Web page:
Bride dances on her car

A new car insurance index has revealed a strange new trend: married women are paying far less for car insurance than their single counterparts. The Confused.com/Towers Watson research found that singletons were being charged £435 more.

But why is this? And can it be fair?


Single women pay more

Overall the news is generally good for women - as insurance premiums fell 9.2% in 2012. However, younger single women (aged 17-20) fared far worse than everyone else - seeing larger than average price hikes at the end of the year.

In fact, when they were the only person insured on the car they saw prices shoot up 17.1% in the last three months of the year - paying an average of £2,081 for their car insurance. Married women, meanwhile, only saw prices rise 4.8%.

The same trend applied for slightly older women. Single women aged 21-25 saw prices rise 8.6% in that time, while their married counterparts saw prices fall 1.5%.

Overall women drivers who insure a spouse are likely to pay less than half of what a single woman pays: The average cost for a female driver insured with their spouse is £406 compared with £841.

Why?

This seems like a very strange distinction to be made. It begs the question of how fair it can be. After-all, putting on a white dress and feeding your friends and family for a day isn't suddenly going to transform the way you drive.

However, the insurers have their reasons. Those behind the study highlight that it may be partly as a result of the EU Gender Directive, which came into force on the 21st December last year.

The first impact this had was to make insurance more expensive for all women under the age of 30 at the end of last year - while for men in this category insurance became 5.6% cheaper, and for men aged 17-20 prices fell an incredible 20.6% from a year earlier

The second impact was that insurers were not allowed to distinguish between drivers purely on the grounds of gender, so they had to trawl through their risk analysis to find other ways to distinguish the risk levels.

The Association of British Insurers said at the time: "Although insurers can now no longer take gender into account, they will continue to look at other relevant risk factors to ensure consumers benefit from the most competitively priced insurance.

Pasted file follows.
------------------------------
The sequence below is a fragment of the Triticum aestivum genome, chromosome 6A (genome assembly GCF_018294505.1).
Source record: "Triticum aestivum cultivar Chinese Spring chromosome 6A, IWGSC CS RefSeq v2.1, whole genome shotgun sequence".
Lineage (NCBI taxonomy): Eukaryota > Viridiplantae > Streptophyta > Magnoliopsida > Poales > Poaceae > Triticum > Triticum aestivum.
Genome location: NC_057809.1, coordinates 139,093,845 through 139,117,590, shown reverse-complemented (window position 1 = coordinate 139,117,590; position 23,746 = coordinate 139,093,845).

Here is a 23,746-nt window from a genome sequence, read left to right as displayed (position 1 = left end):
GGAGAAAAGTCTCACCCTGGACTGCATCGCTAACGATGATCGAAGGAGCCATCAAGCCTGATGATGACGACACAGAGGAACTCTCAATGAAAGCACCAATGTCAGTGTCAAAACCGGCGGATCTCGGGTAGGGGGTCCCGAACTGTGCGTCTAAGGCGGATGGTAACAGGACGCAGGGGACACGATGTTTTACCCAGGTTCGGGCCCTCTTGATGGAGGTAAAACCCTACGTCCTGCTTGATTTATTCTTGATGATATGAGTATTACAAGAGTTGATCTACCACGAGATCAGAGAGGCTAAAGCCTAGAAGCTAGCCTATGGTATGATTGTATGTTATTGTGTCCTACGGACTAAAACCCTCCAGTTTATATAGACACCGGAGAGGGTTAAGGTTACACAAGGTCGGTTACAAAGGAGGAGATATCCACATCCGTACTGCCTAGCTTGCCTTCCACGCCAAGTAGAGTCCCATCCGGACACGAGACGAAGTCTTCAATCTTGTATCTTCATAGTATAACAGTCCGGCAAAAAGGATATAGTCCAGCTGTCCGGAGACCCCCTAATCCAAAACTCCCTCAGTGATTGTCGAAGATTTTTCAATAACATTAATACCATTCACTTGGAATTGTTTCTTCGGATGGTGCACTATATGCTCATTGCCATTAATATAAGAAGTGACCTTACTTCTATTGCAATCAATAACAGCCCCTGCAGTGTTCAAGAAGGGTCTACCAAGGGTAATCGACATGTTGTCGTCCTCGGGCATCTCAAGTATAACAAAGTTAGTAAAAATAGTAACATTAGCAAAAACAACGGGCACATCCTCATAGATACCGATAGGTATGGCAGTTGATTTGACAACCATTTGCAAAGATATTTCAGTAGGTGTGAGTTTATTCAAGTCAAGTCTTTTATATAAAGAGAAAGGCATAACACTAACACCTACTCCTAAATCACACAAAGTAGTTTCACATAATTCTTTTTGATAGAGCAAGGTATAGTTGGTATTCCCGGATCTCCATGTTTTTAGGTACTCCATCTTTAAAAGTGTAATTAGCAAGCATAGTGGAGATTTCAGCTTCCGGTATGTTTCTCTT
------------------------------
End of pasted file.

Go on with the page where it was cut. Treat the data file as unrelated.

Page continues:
It seems that marriage was one of the answers they found.

Is this fair?

And while marriage in itself may not make you a better driver, there's a chance it could change the driving dynamics. If you're single and the only driver, then no matter how tired you are or how unhappy you are with the driving conditions, you have to make the journey.

If you are married you have other options: you can send your husband, you can share the driving, and the person who feels most capable at any given moment can sit in the driving seat.

There is also a higher chance that the drivers are parents - which tends to make them buy safer cars and take fewer risks when driving.

So while it's clearly unfair, it's also a logical step for insurers to make.

What can you do?

Gareth Kloet, Head of Car Insurance at Confused.com says: "Our advice to drivers is simple, with gender neutral pricing now having taken full effect, the need to shop around has never been greater, as much has changed in terms of pricing. We encourage everyone to shop around in order to get the best deals and if you are married, consider car sharing with your partner to benefit from cheaper car insurance premiums."

Simon Douglas, director of AA Insurance, adds that it could also be time to assess what sort of risk you pose personally, and to see if there's anything else you can work on. He says factors such as occupation, post-code and the model of car could have more of an impact than before, so could be worth considering if you are planning a move, a career change or a new car in future.

But what do you think? Does marriage make you safer? Let us know in the comments.